Toledo considers drywall regulations

Published: Jan. 8, 2020 at 6:20 PM EST
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Will the city of Toledo regulate who can hang drywall in the city? Turns out the city is trying to regulate this industry, and lots of people voiced their displeasure with the idea Wednesday.

One of the phrases heard at Wednesday’s Toledo City Council committee hearing over drywall regulations was "a solution looking for a problem," with so many saying this is not an issue and not something that needs to be changed.

In the world of contracting, drywall is one of the most important elements. The city of Toledo may soon regulate who can do it, and those rules may actually drive some out of town.

"I am here as a woman, minority entrepreneur in the city of Toledo who's business will be a casualty of this legislation along with the 17 people I employ," said Ambrea Mikolajczyk of ARK Restoration.

Mikolajczyk says some of her projects will be halted if drywallers are forced to get a license.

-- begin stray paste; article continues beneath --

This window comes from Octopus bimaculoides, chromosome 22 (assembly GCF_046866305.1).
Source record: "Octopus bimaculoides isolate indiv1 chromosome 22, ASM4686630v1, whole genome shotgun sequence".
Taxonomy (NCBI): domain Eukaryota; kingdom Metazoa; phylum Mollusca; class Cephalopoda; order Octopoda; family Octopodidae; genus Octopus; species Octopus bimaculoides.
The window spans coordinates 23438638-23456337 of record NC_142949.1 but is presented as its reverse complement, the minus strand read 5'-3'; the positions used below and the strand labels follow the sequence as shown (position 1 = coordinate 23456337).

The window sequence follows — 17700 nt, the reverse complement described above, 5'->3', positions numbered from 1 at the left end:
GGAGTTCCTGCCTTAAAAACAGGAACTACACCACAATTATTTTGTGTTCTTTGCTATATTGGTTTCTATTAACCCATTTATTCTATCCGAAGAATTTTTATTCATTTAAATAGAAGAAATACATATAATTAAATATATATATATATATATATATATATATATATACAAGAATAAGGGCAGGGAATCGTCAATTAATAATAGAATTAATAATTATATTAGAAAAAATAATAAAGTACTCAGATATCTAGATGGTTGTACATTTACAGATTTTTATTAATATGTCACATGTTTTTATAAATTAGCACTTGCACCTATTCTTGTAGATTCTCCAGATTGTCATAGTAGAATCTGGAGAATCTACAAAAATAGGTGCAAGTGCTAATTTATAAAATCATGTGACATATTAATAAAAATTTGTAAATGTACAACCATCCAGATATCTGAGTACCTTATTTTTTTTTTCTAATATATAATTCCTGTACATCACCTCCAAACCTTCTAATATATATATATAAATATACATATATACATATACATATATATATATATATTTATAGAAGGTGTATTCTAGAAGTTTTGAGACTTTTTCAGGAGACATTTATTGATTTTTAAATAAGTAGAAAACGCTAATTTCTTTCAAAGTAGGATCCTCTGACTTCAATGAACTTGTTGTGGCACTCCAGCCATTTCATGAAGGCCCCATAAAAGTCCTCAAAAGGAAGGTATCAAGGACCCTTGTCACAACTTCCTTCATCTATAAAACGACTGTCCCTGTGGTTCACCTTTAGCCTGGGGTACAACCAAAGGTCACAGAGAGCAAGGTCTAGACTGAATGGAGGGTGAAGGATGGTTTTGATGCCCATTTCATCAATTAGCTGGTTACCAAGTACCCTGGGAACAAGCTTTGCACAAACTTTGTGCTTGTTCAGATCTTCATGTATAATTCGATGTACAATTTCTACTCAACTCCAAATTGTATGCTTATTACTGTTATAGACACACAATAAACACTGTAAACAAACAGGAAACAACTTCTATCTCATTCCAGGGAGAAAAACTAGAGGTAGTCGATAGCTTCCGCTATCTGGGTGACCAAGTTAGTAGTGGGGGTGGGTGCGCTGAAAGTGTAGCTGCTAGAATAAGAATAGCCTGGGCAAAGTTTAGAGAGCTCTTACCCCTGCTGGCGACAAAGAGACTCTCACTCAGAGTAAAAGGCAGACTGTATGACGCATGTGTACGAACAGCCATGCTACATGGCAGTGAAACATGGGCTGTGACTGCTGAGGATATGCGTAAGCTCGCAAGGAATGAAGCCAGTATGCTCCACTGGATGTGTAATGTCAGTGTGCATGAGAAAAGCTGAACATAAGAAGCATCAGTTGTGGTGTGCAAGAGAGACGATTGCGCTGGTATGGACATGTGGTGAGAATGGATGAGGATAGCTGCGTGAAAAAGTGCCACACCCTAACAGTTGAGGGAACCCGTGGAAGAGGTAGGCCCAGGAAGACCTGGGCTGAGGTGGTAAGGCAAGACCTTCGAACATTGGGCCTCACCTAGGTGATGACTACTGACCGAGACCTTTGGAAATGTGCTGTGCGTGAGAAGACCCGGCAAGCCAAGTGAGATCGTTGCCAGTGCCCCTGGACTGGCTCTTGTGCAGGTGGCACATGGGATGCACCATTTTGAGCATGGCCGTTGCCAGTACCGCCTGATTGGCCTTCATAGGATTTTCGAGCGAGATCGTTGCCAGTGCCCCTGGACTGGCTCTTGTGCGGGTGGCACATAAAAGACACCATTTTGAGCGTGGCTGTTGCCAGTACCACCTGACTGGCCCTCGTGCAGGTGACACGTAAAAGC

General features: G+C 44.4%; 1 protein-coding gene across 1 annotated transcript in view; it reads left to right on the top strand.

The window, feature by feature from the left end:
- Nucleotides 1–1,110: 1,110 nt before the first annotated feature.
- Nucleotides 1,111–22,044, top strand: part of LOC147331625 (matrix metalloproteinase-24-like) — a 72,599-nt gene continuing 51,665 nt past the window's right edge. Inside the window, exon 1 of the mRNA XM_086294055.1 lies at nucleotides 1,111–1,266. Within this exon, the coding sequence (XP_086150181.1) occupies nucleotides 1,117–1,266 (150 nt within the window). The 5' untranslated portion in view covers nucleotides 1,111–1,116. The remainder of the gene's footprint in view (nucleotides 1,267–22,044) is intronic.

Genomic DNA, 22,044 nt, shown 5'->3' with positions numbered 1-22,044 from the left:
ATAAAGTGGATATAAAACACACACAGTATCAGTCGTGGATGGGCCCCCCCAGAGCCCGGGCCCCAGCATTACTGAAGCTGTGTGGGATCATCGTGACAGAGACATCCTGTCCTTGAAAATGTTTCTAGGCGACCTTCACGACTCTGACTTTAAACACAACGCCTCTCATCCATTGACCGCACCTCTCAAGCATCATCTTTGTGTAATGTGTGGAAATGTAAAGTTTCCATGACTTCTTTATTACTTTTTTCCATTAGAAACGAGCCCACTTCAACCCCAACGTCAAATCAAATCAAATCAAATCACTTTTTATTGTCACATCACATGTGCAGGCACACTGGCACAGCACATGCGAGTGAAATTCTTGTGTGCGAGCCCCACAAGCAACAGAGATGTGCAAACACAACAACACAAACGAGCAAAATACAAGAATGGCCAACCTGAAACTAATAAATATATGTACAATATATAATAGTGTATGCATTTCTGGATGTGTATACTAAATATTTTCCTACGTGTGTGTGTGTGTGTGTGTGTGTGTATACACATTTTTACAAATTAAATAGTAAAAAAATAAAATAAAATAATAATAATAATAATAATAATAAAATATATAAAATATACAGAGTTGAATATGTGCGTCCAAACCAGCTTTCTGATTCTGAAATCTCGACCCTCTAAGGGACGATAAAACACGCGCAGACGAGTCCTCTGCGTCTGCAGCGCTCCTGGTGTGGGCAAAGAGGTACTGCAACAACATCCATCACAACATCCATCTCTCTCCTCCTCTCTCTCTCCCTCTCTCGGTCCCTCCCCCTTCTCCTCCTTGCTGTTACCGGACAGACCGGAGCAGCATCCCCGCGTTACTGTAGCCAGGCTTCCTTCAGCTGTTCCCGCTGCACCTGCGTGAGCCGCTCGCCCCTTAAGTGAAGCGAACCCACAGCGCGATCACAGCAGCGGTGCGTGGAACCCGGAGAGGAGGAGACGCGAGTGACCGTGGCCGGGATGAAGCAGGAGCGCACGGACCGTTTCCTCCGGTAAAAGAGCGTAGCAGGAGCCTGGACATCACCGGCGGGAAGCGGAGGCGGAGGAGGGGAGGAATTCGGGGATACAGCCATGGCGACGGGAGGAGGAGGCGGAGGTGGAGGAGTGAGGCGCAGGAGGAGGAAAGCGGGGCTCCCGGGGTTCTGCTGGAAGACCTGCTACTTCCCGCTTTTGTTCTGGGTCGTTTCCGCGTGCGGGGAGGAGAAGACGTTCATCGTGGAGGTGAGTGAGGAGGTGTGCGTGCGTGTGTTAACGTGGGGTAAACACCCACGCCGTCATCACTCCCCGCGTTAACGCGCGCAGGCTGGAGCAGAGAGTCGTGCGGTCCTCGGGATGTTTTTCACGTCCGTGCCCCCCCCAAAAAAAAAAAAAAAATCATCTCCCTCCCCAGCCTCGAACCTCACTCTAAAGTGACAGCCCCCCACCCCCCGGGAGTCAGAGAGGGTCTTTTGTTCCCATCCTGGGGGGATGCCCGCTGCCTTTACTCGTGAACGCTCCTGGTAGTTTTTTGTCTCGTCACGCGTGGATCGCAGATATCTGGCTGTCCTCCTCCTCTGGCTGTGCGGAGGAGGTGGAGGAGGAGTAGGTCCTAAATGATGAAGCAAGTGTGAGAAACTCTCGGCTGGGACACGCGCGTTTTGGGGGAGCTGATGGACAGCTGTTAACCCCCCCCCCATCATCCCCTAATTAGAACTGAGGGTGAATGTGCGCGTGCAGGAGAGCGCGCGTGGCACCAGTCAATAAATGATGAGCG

"I will be forced to leave town and take my business elsewhere If I want to continue to develop and construct," said Mikolajczyk.

She says this is not a safety issue and she's found no documented collapses based on drywall. Other contractors who spoke to Toledo city council members Wednesday afternoon believe this legislation has ulterior motives.

"This legislation is simply a wish list from carpenters' unions in an attempt to pre-qualify their membership. The legislation does not represent developers, open shop contractors, property owners and most importantly the people of Toledo who count on this work to feed their families,” said Keith Michalski of KCS Contracting.

Supporters of the legislation says this is similar to other regulations for licensing for skilled trades in the city like plumbers. The Chamber of Commerce says this is bad for business, bad for jobs and bad for working families.

"This ordinances is essentially another tax on small businesses and developers. City leaders often promote this being among the best communities for development. Efforts like this will quickly drop Toledo off that list," said Wendy Gramza of the Toledo Regional Chamber of Commerce.

This was only a council committee, no vote was taken, although it should be noted, every council member attended Wednesday’s committee meeting, which is rare.

The full council could vote on this in the coming weeks.

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